The Sfat Emet looks at these two triplets -- truth / justice / righteousness, and hearts / souls / being -- and connects them. He links "truth" with our souls, the life-force that animates us. He links "justice" with our hearts, because the heart needs justice in order to incline in the right way. He links "righteousness" with our very being, as though to remind us that we're called to embody righteousness in all that we are. And then he says that in order to truly receive words of Torah, we need to seek to heal or restore our whole selves, body and soul. I want to unpack that a little bit, because there's something beautiful here.

When the Sfat Emet talks about receiving Torah, he's talking about something beyond just hearing or reading the words of our sacred text. L'kabel, "to receive," isn't passive. It's a whole-self spiritual practice of receptivity to the flow of blessing and wisdom from on high. (It's the root of the word "kabbalah.") He's talking about taking the words into ourselves, taking them on, taking them in, being transformed by them. So that when we say the shema, we're not just singing a nice song: we're experiencing fundamental oneness. So that when we say the v'ahavta, we're embodying love with all that we are.

And in order to do that, we need restoration of our whole selves. We need to do the inner work of repairing our relationships with body and soul, with the physical world and the spiritual world. And we need to pursue not only inner repair, but outer repair: truth, and justice, and righteousness, those qualities that Jeremiah cites. Because inner repair without outer repair is at best insufficient, and at worst deeply damaging. If we use navel-gazing as an excuse to shirk our responsibility to heal the broken world, that's spiritual bypassing -- using the trappings of spiritual life in order to avoid facing what hurts.

So far, so good. But then the Sfat Emet says something that really surprised me. He says it's okay to take an oath to fulfill the mitzvot, because making a promise out loud can help us live up to who we aspire to be. Our tradition regards oaths as serious business, not something to be entered-into lightly. The classical tradition frowns on them altogether! And yet, I know that making a promise aloud can change me. If I say to my child, "I promise I will do everything I can to take care of you," those words express an inner truth and they strengthen my commitment to that truth, because I've spoken it aloud.

What kind of commitment are we willing to make to the mitzvot? What kind of commitment are we willing to make to spiritual practice and the inner work of teshuvah, turning and re-aligning ourselves with God? And -- because inner repair without outer repair is flawed at best -- what kind of commitment are we willing to make to feeding the hungry, protecting the powerless, welcoming the stranger? What kind of commitment are we willing to make to truth, justice, and righteousness? What would our lives look like if we took those commitments seriously, receiving and embodying them in all that we are?

Making commitments is risky. We might fail to live up to them. (Which is why the classical rabbinic tradition frowns on making vows in the first place.) But I've got a secret for you. Yom Kippur is coming, and when it gets here, we're all going to discover that we've fallen down on our promises. Because we're human, and we always do. We're bound to fail sometimes. I don't think that's a good reason to not even try. Yes, making commitments is risky. But a life without those commitments -- without even trying to live by standards of love and justice, truth and righteousness -- would be worse.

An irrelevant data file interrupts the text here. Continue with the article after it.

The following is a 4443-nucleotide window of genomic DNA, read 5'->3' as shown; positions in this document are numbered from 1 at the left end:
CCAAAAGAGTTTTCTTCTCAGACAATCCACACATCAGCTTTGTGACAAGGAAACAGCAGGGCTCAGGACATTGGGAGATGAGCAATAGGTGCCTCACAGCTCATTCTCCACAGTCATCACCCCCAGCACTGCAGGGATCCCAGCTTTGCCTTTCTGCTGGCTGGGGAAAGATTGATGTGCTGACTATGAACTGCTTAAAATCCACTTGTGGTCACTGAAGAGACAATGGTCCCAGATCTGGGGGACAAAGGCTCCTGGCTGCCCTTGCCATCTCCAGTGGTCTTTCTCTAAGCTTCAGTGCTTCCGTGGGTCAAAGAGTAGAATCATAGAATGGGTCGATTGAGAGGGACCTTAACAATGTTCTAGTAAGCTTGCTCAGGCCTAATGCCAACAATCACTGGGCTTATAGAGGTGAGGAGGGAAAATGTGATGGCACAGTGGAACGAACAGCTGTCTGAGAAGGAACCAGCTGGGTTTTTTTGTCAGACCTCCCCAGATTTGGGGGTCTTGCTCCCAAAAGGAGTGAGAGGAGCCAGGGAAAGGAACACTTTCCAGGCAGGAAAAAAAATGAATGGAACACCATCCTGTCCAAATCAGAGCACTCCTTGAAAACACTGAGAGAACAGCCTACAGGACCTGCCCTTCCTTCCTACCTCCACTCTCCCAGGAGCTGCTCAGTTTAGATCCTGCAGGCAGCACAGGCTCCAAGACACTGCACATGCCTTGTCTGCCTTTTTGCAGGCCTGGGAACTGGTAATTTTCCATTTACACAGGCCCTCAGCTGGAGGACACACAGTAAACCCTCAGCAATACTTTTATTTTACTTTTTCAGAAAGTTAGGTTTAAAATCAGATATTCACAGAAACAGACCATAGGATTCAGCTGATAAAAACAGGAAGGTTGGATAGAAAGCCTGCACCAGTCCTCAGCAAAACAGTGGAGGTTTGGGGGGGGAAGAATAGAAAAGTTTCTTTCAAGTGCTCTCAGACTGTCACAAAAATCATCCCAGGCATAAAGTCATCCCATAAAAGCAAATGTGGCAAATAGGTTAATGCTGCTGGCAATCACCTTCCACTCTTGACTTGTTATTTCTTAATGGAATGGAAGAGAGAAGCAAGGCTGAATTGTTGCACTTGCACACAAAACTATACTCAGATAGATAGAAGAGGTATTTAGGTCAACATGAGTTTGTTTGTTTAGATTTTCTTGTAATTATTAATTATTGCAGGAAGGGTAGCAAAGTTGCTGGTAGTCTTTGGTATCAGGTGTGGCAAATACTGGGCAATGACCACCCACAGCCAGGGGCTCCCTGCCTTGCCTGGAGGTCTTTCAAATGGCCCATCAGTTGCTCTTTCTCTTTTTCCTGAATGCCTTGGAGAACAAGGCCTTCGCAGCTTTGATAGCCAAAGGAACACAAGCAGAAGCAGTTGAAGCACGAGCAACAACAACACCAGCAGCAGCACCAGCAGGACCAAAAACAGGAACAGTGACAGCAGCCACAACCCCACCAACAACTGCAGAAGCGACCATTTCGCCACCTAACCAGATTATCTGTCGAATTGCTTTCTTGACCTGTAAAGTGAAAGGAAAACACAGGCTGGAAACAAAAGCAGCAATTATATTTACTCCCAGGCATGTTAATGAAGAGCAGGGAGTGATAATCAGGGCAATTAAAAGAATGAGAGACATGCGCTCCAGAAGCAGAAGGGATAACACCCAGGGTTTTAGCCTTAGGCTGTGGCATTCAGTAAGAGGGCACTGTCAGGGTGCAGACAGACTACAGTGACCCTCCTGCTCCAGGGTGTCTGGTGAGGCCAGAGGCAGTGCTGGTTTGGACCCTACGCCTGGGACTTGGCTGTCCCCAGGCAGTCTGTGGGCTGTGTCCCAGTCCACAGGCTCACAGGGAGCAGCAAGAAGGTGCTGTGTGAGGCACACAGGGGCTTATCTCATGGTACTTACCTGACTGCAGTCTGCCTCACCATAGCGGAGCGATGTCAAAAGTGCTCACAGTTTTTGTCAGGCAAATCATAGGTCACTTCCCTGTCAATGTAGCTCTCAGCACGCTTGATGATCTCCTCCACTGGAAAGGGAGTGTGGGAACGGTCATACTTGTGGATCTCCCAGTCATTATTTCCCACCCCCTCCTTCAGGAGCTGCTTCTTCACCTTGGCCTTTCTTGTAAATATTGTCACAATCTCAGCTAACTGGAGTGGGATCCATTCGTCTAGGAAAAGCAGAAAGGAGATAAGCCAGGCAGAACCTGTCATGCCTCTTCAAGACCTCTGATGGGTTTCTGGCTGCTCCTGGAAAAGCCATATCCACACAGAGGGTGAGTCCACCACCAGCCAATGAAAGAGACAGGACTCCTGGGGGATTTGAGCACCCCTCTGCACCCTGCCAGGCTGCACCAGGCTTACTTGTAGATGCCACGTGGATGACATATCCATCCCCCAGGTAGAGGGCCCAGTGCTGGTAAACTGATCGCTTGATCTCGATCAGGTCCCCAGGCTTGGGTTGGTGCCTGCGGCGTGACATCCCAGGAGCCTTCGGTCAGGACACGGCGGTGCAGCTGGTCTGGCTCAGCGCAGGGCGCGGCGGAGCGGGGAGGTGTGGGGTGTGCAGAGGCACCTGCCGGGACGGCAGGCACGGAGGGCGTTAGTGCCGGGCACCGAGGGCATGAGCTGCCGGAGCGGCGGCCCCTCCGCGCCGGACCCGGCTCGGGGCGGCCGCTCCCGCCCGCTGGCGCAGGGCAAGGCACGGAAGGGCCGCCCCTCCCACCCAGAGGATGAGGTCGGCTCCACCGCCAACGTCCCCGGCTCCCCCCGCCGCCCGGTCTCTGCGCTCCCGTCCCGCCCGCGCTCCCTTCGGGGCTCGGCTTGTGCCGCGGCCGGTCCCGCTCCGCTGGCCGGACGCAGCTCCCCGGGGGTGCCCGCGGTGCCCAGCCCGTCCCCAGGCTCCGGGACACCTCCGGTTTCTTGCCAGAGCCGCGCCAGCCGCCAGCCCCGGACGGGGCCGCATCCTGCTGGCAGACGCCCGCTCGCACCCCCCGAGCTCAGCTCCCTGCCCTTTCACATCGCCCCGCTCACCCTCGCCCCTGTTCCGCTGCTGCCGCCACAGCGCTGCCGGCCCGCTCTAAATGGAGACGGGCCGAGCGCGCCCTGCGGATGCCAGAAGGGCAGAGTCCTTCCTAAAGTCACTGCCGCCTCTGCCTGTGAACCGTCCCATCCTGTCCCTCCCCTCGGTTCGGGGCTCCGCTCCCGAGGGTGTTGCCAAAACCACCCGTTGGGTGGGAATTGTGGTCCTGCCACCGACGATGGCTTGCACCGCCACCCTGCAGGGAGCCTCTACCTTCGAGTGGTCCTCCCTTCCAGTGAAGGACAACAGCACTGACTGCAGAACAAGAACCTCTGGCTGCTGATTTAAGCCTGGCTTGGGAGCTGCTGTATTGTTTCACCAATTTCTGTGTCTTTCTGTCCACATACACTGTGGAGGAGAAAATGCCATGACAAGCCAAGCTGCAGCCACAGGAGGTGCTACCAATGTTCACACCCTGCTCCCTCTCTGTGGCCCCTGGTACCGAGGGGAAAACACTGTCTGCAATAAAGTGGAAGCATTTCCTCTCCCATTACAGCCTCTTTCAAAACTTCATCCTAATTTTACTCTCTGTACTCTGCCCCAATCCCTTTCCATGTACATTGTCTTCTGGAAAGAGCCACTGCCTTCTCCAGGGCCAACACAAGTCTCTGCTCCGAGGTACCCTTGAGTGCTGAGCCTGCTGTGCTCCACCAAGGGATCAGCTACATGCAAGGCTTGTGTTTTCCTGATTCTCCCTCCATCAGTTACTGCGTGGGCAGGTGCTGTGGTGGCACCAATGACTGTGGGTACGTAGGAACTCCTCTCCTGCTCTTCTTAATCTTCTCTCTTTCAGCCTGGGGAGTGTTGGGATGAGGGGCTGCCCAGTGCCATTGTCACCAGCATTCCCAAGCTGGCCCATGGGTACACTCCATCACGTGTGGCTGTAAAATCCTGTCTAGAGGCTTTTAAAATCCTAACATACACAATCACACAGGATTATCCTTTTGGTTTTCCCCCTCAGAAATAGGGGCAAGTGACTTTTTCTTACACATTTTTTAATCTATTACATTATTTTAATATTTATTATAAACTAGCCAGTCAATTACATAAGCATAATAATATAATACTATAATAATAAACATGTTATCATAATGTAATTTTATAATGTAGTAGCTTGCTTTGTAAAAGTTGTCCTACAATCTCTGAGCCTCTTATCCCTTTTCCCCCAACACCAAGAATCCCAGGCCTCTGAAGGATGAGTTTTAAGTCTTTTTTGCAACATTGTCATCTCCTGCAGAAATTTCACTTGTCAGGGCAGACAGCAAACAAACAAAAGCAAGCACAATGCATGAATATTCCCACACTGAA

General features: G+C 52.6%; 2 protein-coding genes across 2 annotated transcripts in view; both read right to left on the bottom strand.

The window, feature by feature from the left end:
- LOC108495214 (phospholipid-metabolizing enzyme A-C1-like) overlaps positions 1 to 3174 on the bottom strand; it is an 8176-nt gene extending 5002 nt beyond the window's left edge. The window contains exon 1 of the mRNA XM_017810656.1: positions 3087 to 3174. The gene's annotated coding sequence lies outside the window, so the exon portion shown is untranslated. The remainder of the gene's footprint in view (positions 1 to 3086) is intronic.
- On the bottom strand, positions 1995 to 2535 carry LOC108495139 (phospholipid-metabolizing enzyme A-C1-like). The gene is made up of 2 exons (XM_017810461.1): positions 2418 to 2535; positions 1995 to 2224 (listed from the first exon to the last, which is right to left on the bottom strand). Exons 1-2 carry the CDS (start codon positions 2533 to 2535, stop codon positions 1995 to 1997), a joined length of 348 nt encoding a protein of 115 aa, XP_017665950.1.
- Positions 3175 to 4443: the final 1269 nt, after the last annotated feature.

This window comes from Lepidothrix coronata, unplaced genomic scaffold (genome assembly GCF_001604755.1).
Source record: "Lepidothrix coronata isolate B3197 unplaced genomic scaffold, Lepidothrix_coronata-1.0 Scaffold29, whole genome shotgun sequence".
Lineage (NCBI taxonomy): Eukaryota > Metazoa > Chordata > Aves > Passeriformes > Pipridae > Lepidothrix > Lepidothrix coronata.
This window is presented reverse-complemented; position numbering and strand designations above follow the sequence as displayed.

And this is where I want to bring in another Hasidic rebbe, the Slonimer, on a passage from the end of this week's portion. He's writing about the establishment of cities of refuge where those who committed manslaughter could be safe from retribution. He goes into some detail about the cities of refuge, and about the spiritual implications of having done something terribly wrong. And then he says that in our day we can take refuge in faith, and in community, and in the shema, and in Shabbat which is the source of holiness and the time each week when we can rekindle our God-connection.

Community is always available to us, if we choose to seek it, and in community we can be inspired to be our best selves even if we know we've fallen short. The shema is always available to us, and we can pray it every day. Shabbat is available to us every week. Even if we've done something wrong, even if we've broken our vows, even if we've fallen down on the job of being the people we want to be, we can take refuge in community and in spiritual practice and in Shabbat. And then when the new week begins, we can try again to live up to all our vows, and to be the people we know we are called to be.

 

This is the d'varling I offered this morning at my shul (cross-posted to my From the Rabbi blog). I share it here with gratitude to all of my hevruta learning-partners, and with gratitude to (and for) the spiritual practice of study.

 


A new prayer for Tisha b'Av

I've curated a new prayer for Tisha b'Av that interweaves quotes from Lamentations with quotes from migrants and refugees on the United States' southern border today. In reading the prayer aloud, we put the words of refugees -- parents separated from their children; children separated from their parents; human beings suffering in atrocious conditions -- into our own mouths. May hearing ourselves speak these words galvanize us to action.

Here's a taste:

They told me, ‘you don’t have any rights here,
and you don’t have any rights to stay with your son.’

I died at that moment. They ripped my heart out of me.
For me, it would have been better if I had dropped dead.

For me, the world ended at that point.
How can a mother not have the right to be with her son?...

The prayer is online (and also available as a downloadable PDF) at Bayit's Builders Blog, and you can find it here: Lamentations (Then and Now).